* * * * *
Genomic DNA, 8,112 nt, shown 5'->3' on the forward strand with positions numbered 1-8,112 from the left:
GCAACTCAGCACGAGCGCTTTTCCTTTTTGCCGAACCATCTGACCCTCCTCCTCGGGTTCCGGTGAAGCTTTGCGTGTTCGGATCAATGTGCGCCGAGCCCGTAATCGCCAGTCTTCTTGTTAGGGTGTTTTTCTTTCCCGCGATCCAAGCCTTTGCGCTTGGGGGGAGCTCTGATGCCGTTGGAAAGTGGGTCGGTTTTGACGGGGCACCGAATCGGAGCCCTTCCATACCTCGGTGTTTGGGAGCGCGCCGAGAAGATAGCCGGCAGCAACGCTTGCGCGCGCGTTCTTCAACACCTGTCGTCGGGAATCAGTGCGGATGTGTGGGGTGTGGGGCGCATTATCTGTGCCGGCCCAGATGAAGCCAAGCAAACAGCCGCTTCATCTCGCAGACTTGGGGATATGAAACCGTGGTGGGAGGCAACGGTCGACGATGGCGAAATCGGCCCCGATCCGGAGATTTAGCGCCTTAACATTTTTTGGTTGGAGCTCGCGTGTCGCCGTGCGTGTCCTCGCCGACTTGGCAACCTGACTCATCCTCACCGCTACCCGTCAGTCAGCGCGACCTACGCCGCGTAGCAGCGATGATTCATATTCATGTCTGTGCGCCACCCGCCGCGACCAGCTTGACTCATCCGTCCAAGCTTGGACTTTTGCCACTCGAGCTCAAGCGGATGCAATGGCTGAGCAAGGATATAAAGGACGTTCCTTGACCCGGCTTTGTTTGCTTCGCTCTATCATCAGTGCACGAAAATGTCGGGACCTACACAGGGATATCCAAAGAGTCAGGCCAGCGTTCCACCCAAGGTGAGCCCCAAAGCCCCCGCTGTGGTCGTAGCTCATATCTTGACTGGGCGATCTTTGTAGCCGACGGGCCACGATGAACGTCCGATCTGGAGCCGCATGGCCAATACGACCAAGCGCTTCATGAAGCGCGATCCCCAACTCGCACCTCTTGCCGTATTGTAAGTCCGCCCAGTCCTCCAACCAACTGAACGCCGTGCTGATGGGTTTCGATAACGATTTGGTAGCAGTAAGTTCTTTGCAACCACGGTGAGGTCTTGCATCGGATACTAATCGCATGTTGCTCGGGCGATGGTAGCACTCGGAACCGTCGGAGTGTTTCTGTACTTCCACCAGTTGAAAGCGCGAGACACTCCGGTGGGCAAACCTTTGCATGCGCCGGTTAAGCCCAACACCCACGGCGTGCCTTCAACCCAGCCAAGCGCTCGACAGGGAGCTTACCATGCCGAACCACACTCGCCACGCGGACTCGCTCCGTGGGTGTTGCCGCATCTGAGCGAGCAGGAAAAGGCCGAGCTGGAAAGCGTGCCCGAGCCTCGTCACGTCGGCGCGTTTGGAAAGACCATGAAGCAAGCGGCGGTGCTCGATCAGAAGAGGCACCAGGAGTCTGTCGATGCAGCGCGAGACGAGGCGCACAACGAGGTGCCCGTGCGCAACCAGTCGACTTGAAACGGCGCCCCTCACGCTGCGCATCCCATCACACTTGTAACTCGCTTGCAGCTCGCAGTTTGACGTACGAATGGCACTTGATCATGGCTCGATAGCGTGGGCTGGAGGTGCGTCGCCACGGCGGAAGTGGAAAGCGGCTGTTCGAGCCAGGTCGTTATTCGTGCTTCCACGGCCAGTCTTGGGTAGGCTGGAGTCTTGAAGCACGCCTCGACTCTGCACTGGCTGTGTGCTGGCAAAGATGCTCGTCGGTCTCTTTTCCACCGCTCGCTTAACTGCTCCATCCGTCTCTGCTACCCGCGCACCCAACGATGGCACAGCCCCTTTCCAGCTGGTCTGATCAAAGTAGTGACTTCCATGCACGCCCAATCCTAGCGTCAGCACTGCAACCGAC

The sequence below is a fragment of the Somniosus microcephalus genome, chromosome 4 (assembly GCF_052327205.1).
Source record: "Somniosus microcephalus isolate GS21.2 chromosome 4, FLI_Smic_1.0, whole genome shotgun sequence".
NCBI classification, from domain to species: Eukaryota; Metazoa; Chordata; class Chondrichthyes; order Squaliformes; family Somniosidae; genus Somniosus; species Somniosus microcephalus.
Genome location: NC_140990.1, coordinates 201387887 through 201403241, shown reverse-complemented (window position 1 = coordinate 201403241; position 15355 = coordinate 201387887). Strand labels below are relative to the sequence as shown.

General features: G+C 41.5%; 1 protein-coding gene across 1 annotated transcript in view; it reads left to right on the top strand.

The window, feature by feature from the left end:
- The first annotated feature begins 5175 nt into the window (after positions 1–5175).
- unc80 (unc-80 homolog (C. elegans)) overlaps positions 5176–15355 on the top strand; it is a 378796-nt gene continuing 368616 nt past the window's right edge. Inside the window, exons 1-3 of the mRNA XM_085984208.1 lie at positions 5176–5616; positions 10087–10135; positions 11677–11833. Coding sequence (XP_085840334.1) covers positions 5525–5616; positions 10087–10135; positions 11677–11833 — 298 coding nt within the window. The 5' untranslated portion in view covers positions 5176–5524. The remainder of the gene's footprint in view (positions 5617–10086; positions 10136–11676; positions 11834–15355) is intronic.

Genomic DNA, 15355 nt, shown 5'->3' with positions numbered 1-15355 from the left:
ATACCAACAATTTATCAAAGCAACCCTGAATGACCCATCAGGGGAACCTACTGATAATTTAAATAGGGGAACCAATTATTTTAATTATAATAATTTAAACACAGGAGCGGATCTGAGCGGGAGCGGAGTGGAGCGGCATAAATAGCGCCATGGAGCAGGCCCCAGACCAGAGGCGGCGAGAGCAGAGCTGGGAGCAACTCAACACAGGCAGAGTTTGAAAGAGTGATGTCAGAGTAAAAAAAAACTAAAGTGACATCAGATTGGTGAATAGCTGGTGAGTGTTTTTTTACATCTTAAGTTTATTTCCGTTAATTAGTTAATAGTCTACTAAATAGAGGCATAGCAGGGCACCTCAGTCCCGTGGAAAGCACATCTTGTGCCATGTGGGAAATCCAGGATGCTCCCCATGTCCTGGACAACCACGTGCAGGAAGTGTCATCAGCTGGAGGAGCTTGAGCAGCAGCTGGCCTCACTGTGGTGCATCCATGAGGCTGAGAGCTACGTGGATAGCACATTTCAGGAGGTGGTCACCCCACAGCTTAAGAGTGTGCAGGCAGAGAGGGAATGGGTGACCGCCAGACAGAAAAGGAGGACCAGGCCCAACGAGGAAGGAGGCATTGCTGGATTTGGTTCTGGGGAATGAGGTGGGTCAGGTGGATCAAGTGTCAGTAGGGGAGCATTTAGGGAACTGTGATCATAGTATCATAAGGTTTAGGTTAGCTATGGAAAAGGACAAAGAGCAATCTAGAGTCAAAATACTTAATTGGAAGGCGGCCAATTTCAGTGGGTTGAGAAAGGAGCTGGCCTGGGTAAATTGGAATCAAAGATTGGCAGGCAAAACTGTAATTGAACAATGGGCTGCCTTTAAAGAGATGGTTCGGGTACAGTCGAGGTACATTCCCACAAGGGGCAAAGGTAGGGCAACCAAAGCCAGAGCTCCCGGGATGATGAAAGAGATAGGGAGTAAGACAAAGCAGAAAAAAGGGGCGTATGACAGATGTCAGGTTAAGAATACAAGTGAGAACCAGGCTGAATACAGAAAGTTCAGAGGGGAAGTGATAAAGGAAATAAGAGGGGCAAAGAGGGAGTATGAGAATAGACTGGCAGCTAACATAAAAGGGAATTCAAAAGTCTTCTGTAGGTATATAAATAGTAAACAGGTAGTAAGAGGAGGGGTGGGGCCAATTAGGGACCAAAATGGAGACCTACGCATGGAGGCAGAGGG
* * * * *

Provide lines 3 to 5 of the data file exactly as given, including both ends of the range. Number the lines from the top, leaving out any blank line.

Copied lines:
The sequence below is a fragment of the Somniosus microcephalus genome, chromosome 4 (assembly GCF_052327205.1).
Source record: "Somniosus microcephalus isolate GS21.2 chromosome 4, FLI_Smic_1.0, whole genome shotgun sequence".
NCBI classification, from domain to species: Eukaryota; Metazoa; Chordata; class Chondrichthyes; order Squaliformes; family Somniosidae; genus Somniosus; species Somniosus microcephalus.